cancer treatment

Science & Technology
1:59 pm
Wed July 16, 2014

CTRC Researchers Looking Into Spicy Foods For Cancer Prevention

Chef Iverson Brownell prepares foods for the cooking class using spices that researchers believe may reduce the risk of recurrence of breast cancer.
Credit Eileen Pace / TPR News

Scientists are testing the theory that controlling inflammation with foods can change the chances of a recurrence of breast cancer.

Chef Iverson Brownell is surrounded by bowls with pre-measured bits of herbs and spices, ready to add them to the recipes he will teach to the ladies in his cooking class.

"Today we're doing an oatmeal cookie with a little bit of rosemary in it," Brownell said. "You can only taste it a little bit, but you still get the benefits from it. For the other workshop later today, we're doing some candied nuts with some curry on it."

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Breast Cancer Research
1:57 pm
Mon December 9, 2013

New Therapies Expected To Be Revealed At World's Largest Breast Cancer Symposium This Week

The San Antonio Breast Cancer Symposium, the world’s largest breast cancer conference, gets underway on Tuesday, where more than 7,000 physicians and researchers from countries across the globe will witness groundbreaking presentations.

Breast cancer news coming out of this symposium is so rapid that organizers plan multiple press conferences for media around the world to get the stories. Often researchers will complete important research projects just before the meeting, so the findings can be presented here.

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Science & Technology
11:17 am
Fri December 6, 2013

UTHSC Research Honing In On More Effective Lymphoma Treatments

With the support of the Voelcker Fund, Dr. Ricardo Aguiar’s research team has characterized a molecule (microRNA-155) that promotes the unrestricted growth of cancer cells.
UTHSC

About 75,000 new cases of lymphoma are diagnosed in the U.S. each year, and many are fatal, but a local researcher is entering the final year of study on a project that he hopes will greatly improve lymphoma survival rates.

For four years, Dr. Ricardo Aguiar at UT Health Science Center’s School of Medicine has been working under a grant from the Voelcker Fund to develop lymphoma treatments that are more effective and less toxic.

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Science & Technology
5:05 pm
Wed July 3, 2013

Pubs Serving Up Pints And Prostate Cancer Awareness

All 16 of the Flying Saucer pubs across the country, including San Antonio, have begun a month-long fundraising for prostate cancer awareness and early detection. The money raised will go to Pints for Prostates, a nonprofit that began in 2008 by a prostate cancer survivor.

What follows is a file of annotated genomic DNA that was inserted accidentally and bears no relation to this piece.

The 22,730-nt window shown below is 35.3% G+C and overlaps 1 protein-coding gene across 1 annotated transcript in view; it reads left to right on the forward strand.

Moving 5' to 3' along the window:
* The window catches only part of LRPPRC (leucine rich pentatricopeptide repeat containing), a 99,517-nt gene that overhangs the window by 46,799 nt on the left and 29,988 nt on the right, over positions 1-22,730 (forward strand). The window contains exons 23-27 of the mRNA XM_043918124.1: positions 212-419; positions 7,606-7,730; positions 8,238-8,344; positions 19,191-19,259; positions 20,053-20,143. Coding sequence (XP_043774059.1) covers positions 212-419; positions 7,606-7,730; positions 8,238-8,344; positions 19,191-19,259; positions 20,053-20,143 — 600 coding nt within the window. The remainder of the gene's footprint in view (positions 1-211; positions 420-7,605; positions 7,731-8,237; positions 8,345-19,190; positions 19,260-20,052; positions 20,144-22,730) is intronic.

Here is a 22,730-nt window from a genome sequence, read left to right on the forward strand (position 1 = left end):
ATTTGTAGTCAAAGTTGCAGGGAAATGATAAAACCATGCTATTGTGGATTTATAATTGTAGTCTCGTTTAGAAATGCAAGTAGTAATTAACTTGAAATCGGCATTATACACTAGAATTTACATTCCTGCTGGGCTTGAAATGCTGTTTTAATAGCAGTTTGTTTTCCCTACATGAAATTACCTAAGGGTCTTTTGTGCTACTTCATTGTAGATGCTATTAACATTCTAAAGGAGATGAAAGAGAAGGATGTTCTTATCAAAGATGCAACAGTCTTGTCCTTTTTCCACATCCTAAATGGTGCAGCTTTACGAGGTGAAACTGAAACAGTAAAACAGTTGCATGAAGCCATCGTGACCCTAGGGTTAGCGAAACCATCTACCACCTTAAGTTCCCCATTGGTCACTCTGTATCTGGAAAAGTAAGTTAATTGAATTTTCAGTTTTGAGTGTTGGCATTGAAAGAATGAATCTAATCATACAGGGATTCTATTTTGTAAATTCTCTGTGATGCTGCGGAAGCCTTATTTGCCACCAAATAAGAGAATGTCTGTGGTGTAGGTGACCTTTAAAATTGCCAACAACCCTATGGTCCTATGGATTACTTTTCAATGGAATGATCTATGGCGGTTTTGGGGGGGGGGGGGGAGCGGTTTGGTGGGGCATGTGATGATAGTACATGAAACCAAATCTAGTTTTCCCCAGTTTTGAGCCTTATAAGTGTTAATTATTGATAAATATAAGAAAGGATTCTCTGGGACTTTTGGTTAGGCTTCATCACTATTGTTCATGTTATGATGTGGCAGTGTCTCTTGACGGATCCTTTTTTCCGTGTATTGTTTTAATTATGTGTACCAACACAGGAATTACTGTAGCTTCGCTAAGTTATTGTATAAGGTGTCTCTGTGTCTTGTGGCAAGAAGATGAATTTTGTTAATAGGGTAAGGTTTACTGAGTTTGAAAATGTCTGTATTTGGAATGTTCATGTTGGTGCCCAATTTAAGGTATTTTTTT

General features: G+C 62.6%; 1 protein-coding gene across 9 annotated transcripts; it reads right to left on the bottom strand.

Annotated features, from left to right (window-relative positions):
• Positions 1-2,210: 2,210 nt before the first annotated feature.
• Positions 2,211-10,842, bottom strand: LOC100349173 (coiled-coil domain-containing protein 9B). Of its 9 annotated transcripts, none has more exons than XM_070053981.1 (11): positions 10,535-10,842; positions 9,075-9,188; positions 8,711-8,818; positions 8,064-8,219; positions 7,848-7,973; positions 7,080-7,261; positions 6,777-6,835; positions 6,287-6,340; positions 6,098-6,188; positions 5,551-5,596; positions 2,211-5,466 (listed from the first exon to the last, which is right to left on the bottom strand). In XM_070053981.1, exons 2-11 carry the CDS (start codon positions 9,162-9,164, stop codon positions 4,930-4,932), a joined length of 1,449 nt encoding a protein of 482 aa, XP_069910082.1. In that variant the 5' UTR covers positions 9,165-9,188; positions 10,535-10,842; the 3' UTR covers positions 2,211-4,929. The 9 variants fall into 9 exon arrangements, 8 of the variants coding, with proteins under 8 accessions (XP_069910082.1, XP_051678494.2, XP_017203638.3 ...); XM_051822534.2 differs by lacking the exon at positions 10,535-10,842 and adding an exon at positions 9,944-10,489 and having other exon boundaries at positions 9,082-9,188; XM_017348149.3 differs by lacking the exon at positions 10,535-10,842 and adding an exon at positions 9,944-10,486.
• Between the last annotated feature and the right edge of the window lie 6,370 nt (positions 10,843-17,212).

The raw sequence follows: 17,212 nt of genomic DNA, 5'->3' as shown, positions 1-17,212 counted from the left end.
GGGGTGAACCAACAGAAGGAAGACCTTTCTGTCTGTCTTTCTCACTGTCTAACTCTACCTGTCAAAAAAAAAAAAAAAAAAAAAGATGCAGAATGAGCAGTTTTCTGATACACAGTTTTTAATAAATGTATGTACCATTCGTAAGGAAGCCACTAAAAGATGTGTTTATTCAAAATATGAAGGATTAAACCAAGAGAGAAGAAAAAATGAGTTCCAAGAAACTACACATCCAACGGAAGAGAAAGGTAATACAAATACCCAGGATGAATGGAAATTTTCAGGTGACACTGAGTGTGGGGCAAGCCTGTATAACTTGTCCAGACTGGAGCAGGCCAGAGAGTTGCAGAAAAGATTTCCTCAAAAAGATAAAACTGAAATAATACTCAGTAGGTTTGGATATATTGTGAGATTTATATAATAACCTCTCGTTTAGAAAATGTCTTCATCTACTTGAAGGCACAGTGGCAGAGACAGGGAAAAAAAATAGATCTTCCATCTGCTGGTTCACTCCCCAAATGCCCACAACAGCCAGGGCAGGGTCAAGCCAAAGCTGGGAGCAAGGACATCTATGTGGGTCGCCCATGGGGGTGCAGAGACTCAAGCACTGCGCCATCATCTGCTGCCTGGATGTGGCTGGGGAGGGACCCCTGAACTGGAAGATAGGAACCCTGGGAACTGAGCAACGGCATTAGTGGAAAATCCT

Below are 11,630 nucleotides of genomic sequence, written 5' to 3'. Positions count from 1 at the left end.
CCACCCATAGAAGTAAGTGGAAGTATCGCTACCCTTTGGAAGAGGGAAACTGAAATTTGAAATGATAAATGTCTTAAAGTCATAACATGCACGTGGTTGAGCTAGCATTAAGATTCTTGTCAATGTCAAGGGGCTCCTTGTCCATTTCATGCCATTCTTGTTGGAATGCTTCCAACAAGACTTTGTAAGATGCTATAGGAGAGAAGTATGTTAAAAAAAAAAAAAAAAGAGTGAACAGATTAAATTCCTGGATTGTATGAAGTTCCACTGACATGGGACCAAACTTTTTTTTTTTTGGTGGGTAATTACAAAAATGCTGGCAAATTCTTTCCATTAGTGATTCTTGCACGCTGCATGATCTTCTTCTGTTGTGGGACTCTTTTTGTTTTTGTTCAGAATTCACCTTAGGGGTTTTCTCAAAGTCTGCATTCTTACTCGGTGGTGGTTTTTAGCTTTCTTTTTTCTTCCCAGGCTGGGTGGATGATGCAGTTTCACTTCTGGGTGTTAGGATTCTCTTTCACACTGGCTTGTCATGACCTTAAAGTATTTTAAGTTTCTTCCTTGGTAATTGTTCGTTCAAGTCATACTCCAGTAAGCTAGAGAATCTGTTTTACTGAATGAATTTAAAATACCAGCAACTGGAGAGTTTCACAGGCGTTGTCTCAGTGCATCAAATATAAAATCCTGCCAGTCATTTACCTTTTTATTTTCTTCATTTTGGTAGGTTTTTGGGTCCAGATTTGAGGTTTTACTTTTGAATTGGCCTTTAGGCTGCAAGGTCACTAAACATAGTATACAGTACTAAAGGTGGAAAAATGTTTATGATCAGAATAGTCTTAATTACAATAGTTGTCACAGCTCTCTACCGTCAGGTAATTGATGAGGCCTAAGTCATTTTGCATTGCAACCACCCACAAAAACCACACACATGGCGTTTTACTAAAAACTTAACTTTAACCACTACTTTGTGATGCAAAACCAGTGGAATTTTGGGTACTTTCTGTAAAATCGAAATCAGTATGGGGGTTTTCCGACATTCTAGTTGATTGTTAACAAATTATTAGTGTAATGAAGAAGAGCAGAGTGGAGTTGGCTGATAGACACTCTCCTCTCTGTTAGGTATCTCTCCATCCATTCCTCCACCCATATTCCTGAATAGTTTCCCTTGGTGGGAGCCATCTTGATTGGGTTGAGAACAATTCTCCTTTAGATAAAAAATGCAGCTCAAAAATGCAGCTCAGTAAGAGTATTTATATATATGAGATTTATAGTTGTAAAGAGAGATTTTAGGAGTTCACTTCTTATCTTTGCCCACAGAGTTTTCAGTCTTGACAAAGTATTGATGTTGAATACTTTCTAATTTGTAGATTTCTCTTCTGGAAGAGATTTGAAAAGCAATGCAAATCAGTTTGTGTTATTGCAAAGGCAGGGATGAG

"Anytime you're dealing with something cancer-oriented, awareness and early detection is very key," said Sam Wynne, Flying Saucer’s beer director and certified cicerone -- a beer and food pairing expert.

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The Source - July 1, 2013
11:17 am
Mon July 1, 2013

The Source: Anti-Discrimination Ordinance | Prostate Cancer

City of San Antonio

In the first segment:

With the historic Supreme Court rulings favoring the gay community last week, we take a look at the San Antonio anti-discrimination ordinance proposed by District 1 Councilman Diego Bernal.  

The ordinance would update the city code to include additional protections for sexual orientation, gender identity and veteran status. Bernal joins us in the studio to talk about the ordinance.

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Science & Technology
3:52 pm
Wed June 26, 2013

Report Questions Aggressive Cancer Treatment For Men Unlikely To Die Of Prostate Cancer

Doctors at the Cancer Therapy and Research Center in San Antonio say drugs such as this one used to lower testosterone in prostate cancer patients may be unnecessary
Elizabeth Allen, UTHSC-SA

A new report in the Journal of the American Medical Association said too many men have been getting aggressive treatment that they don't need for prostate cancer. The study suggests the side effects of treatments outweigh their benefits.

The side effects of surgery and radiation treatment for prostate cancer can include sexual dysfunction and urinary problems, and now researchers say those treatments may be too radical.

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